Your puzzle photos and your writing, your openness is refreshing. Being so honest and willing to share while you are going through all of this is admirable. I find what many of us need is a very real connection. You are providing that through your writings. Amazing really that you are connecting now this way. I’m hoping that you learn what can help you so it can be managed and you will feel well and secure. I enjoy reading what you write. Sally

  2. I’ve been a fan of your work from afar, you are that cool artist so lucky to live in Maine and be so energetic and talented. This deftly rendered view from the other side brings me up short, but in a good way. I’m a psychiatric nurse practitioner and have also worked in crisis, in the ER, in inpatient settings, etc, and I prescribe these meds and do some therapy and try hard to help people stabilize. But rarely do I get to hear from people in such a descriptive way how they are doing. As an artist you convey a depth of experience in both these recent blogs that is so helpful to others. Thank you for your words and photos and bravery. And best of luck with your recovery. Time, patience, and of course…pets to pet.

  3. Amy! Always refreshing! The moment by moment — I especially like and appreciate the “roommate” idea as it lends itself so well! Everyone can relate to that! Your description of the “simple life” — where eating, sleeping, petting and puzzles have their place — is calming and restorative, even to read about it! there is also something about the puzzles – and your photos — how we piece together our lives — we try to find the missing pieces, anchor the picture with corner ends. Thank you as always with giving us —- what? — an honest accounting of what it takes . . . .

  4. I’ll deliver a puzzle when you are ready for a new one! You are in my thoughts every day. And truly this is helping me process my own grief. I’m amazed you can write about this as it’s happening to you. Tons of love to you and Bill. Say the word when you’re ready for your new puzzle!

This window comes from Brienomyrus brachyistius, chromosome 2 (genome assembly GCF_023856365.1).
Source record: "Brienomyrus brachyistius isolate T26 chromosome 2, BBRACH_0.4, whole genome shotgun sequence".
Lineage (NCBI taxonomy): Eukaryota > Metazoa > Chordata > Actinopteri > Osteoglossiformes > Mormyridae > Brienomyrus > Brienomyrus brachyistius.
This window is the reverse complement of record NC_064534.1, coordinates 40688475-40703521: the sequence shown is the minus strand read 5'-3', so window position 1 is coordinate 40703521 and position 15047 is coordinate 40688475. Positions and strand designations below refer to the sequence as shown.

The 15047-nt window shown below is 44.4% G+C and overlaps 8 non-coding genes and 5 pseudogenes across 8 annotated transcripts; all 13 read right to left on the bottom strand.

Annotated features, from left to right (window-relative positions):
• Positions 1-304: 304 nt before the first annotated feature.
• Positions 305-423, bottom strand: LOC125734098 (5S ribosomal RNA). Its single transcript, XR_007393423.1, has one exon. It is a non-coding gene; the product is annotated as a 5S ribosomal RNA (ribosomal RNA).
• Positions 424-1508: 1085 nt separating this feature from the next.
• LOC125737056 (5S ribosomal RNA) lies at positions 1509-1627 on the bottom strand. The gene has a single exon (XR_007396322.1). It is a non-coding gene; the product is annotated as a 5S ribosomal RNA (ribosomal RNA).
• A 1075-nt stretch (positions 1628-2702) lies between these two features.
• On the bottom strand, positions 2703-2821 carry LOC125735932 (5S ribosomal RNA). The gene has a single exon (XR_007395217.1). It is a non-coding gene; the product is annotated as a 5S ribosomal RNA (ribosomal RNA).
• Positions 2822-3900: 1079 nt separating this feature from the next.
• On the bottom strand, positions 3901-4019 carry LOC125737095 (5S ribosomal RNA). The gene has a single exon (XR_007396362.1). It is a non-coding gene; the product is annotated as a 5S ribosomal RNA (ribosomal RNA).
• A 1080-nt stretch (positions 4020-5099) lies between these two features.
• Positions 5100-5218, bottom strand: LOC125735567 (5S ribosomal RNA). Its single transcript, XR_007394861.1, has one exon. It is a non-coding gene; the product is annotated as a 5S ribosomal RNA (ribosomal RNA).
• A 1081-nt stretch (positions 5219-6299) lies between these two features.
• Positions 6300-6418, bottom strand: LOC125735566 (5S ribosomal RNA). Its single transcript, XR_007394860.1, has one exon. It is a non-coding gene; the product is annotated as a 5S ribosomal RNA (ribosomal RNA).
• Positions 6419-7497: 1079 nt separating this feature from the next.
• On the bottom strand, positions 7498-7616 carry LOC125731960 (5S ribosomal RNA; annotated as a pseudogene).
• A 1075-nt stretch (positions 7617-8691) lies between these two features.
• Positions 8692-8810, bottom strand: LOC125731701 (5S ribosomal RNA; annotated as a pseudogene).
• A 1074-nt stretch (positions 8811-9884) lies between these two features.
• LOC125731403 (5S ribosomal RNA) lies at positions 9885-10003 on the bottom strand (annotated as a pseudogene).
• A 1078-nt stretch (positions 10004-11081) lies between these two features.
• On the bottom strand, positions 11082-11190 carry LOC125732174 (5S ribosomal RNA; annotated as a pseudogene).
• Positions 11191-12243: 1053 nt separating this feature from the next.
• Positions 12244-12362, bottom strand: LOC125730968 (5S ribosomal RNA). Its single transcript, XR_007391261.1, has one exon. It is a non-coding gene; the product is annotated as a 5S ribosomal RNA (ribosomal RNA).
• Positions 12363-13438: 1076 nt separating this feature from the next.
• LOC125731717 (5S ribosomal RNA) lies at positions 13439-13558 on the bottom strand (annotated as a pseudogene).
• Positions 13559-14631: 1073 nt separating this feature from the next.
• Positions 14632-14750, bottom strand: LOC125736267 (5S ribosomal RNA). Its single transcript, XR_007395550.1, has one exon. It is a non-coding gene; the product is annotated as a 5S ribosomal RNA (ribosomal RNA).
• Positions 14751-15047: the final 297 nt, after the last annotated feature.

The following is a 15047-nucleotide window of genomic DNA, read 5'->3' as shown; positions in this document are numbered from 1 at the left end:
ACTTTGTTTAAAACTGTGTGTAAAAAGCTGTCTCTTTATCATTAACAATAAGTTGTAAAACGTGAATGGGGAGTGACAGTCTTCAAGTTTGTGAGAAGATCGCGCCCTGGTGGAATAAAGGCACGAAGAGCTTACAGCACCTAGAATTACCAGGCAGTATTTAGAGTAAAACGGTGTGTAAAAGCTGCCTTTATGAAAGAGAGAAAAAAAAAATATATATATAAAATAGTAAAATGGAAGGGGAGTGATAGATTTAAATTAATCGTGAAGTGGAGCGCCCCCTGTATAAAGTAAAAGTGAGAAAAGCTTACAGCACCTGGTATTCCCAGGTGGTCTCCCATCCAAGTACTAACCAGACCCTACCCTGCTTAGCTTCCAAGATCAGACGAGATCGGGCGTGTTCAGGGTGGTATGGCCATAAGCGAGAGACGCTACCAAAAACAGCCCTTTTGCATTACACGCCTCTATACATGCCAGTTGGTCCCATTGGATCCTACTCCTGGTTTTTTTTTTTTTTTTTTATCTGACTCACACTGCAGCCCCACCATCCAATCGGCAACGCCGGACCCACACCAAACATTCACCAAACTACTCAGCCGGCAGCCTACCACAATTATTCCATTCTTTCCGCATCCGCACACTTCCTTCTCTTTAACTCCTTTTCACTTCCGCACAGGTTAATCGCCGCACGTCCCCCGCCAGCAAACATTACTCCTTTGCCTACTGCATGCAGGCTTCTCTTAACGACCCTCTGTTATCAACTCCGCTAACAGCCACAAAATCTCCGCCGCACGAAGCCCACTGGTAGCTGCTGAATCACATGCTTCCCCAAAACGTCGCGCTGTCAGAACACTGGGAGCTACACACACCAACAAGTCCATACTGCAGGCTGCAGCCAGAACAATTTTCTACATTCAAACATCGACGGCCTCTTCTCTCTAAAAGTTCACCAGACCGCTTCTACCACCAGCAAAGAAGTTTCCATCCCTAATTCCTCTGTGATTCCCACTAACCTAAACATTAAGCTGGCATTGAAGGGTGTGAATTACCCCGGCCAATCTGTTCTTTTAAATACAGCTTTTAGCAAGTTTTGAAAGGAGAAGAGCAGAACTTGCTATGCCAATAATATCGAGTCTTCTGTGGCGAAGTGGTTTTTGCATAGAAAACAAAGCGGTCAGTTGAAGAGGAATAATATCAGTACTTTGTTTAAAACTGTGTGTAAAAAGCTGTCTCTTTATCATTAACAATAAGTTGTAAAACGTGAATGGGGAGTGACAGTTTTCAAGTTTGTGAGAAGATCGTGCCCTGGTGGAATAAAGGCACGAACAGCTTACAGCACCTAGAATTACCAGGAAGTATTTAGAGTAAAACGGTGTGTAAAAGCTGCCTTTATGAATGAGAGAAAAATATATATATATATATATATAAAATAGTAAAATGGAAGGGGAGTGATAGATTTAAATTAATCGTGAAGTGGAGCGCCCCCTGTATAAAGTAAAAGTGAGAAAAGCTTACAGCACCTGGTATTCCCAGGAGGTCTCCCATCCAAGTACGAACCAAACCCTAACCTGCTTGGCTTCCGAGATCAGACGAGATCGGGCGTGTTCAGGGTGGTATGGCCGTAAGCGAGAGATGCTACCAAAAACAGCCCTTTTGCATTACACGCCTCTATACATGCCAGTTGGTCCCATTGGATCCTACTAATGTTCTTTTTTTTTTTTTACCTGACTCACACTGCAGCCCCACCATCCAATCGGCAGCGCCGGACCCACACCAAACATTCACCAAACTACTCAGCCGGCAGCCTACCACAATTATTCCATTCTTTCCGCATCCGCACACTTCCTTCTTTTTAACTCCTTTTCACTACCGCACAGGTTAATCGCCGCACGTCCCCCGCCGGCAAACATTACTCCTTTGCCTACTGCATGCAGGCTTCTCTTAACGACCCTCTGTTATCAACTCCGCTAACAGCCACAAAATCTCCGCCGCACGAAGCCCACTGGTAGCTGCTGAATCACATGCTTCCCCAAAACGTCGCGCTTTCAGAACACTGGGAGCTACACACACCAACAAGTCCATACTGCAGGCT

Xxoo Laura

    1. Hi Laura, You are welcome anytime to deliver a puzzle; thank you so much! Just email me in the morning when something works for you to make sure I’m not at an appointment. Yes. That these posts could be helpful to others–as much as they’ve been helpful to me–is a big source of strength to actually click “post.”

  5. Amy, I have had debilitating bouts of anxiety, and recovering from these times has included much simple hands on activities, like your puzzle making. I rediscovered the quiet pleasure of playing solitaire, the handling of the cards so soothing. Organizing and ironing my fabric scraps. Knitting. Copying favorite verses slowly in longhand. And yes, spending good chunks of time sitting in a patch of sunlight petting my cats, or hanging out with my chickens. Something that helped me tremendously after a tough year of complicated grief and anxiety after my brother died in 2012 was to start a gratitude journal. Every night before bed I wrote down 10 things that I was grateful for. This was very healing. I found myself being more and more present in my waking hours, noticing the gifts of each day. Anyhow, thankyou for telling your truth. Mental illness still has much cultural shame attached to it. You do a great service for everyone with your courageous sharing. I hope that every day finds you with more and more of your skin back on! Thinking of you, Martha